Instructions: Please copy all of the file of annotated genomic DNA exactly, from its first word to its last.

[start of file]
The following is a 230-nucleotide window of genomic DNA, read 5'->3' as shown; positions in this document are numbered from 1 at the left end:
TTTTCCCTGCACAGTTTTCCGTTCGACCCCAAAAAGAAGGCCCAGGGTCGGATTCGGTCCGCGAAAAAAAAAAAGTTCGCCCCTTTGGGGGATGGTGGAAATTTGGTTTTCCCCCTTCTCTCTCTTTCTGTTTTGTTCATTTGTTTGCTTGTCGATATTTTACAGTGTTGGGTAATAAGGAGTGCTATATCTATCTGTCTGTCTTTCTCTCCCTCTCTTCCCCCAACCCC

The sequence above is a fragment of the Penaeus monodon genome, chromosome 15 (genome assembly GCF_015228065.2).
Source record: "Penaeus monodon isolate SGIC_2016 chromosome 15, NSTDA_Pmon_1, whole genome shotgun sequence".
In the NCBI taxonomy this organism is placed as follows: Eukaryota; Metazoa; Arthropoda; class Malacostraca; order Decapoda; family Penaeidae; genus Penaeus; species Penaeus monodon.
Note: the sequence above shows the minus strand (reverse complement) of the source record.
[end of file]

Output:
The following is a 230-nucleotide window of genomic DNA, read 5'->3' as shown; positions in this document are numbered from 1 at the left end:
TTTTCCCTGCACAGTTTTCCGTTCGACCCCAAAAAGAAGGCCCAGGGTCGGATTCGGTCCGCGAAAAAAAAAAAGTTCGCCCCTTTGGGGGATGGTGGAAATTTGGTTTTCCCCCTTCTCTCTCTTTCTGTTTTGTTCATTTGTTTGCTTGTCGATATTTTACAGTGTTGGGTAATAAGGAGTGCTATATCTATCTGTCTGTCTTTCTCTCCCTCTCTTCCCCCAACCCC

The sequence above is a fragment of the Penaeus monodon genome, chromosome 15 (genome assembly GCF_015228065.2).
Source record: "Penaeus monodon isolate SGIC_2016 chromosome 15, NSTDA_Pmon_1, whole genome shotgun sequence".
In the NCBI taxonomy this organism is placed as follows: Eukaryota; Metazoa; Arthropoda; class Malacostraca; order Decapoda; family Penaeidae; genus Penaeus; species Penaeus monodon.
Note: the sequence above shows the minus strand (reverse complement) of the source record.